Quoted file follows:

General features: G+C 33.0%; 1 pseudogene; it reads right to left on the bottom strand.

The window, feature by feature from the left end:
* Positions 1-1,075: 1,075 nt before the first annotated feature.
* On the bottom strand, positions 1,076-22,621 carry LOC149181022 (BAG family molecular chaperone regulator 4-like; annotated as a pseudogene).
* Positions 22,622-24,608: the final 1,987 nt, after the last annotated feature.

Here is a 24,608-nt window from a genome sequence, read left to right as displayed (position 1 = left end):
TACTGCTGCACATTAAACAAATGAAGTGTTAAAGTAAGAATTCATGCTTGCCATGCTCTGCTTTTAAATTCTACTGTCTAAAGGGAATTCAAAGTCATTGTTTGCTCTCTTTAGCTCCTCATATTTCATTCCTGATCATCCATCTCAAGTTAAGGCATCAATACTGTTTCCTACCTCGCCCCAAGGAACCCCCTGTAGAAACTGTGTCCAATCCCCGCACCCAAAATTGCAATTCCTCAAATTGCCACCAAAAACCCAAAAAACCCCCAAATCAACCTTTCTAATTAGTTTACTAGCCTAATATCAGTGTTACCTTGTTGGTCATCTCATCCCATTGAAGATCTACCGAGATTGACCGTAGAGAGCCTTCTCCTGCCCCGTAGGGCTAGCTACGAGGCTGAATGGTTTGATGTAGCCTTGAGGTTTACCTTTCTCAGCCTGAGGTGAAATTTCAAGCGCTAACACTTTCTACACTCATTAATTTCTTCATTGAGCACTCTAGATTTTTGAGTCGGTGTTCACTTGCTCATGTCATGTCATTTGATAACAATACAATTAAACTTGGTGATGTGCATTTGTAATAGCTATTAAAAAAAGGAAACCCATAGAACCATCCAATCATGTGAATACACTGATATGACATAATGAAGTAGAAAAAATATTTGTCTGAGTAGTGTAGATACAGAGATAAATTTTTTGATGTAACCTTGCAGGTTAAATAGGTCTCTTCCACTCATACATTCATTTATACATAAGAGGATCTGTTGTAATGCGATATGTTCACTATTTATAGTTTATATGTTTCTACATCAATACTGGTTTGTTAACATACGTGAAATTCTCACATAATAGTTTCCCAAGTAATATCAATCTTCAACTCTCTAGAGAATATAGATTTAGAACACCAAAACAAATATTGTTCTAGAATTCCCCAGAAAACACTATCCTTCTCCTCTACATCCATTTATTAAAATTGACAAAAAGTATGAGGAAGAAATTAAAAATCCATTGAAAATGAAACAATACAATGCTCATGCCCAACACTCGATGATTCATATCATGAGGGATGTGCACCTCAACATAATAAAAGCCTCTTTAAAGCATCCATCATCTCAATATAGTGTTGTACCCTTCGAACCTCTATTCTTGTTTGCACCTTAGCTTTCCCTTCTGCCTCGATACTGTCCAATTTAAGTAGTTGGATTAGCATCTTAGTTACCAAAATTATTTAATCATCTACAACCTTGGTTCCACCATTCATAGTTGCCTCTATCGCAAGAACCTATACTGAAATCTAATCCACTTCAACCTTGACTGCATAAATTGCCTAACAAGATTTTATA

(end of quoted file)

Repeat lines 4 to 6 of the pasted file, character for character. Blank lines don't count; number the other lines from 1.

* On the bottom strand, positions 1,076-22,621 carry LOC149181022 (BAG family molecular chaperone regulator 4-like; annotated as a pseudogene).
* Positions 22,622-24,608: the final 1,987 nt, after the last annotated feature.

Here is a 24,608-nt window from a genome sequence, read left to right as displayed (position 1 = left end):